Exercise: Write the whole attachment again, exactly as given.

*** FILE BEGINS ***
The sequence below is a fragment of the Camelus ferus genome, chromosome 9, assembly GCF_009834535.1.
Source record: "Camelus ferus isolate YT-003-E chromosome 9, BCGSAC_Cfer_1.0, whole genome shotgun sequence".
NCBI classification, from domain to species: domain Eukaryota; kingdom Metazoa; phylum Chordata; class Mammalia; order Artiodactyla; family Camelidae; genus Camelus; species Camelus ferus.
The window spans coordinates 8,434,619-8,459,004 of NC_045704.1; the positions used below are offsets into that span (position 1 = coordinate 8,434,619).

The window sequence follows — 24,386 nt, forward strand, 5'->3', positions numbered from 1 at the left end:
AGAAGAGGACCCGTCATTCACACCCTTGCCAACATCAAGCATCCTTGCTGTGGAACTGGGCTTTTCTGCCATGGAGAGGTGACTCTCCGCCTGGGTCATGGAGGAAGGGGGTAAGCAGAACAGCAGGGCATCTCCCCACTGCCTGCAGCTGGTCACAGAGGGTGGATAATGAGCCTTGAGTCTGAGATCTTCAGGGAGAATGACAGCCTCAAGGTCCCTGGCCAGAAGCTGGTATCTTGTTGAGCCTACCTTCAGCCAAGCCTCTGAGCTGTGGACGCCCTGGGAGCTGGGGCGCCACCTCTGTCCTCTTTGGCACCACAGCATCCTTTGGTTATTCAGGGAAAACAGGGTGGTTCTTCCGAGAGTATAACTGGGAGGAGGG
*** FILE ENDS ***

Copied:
The sequence below is a fragment of the Camelus ferus genome, chromosome 9, assembly GCF_009834535.1.
Source record: "Camelus ferus isolate YT-003-E chromosome 9, BCGSAC_Cfer_1.0, whole genome shotgun sequence".
NCBI classification, from domain to species: domain Eukaryota; kingdom Metazoa; phylum Chordata; class Mammalia; order Artiodactyla; family Camelidae; genus Camelus; species Camelus ferus.
The window spans coordinates 8,434,619-8,459,004 of NC_045704.1; the positions used below are offsets into that span (position 1 = coordinate 8,434,619).

The window sequence follows — 24,386 nt, forward strand, 5'->3', positions numbered from 1 at the left end:
AGAAGAGGACCCGTCATTCACACCCTTGCCAACATCAAGCATCCTTGCTGTGGAACTGGGCTTTTCTGCCATGGAGAGGTGACTCTCCGCCTGGGTCATGGAGGAAGGGGGTAAGCAGAACAGCAGGGCATCTCCCCACTGCCTGCAGCTGGTCACAGAGGGTGGATAATGAGCCTTGAGTCTGAGATCTTCAGGGAGAATGACAGCCTCAAGGTCCCTGGCCAGAAGCTGGTATCTTGTTGAGCCTACCTTCAGCCAAGCCTCTGAGCTGTGGACGCCCTGGGAGCTGGGGCGCCACCTCTGTCCTCTTTGGCACCACAGCATCCTTTGGTTATTCAGGGAAAACAGGGTGGTTCTTCCGAGAGTATAACTGGGAGGAGGG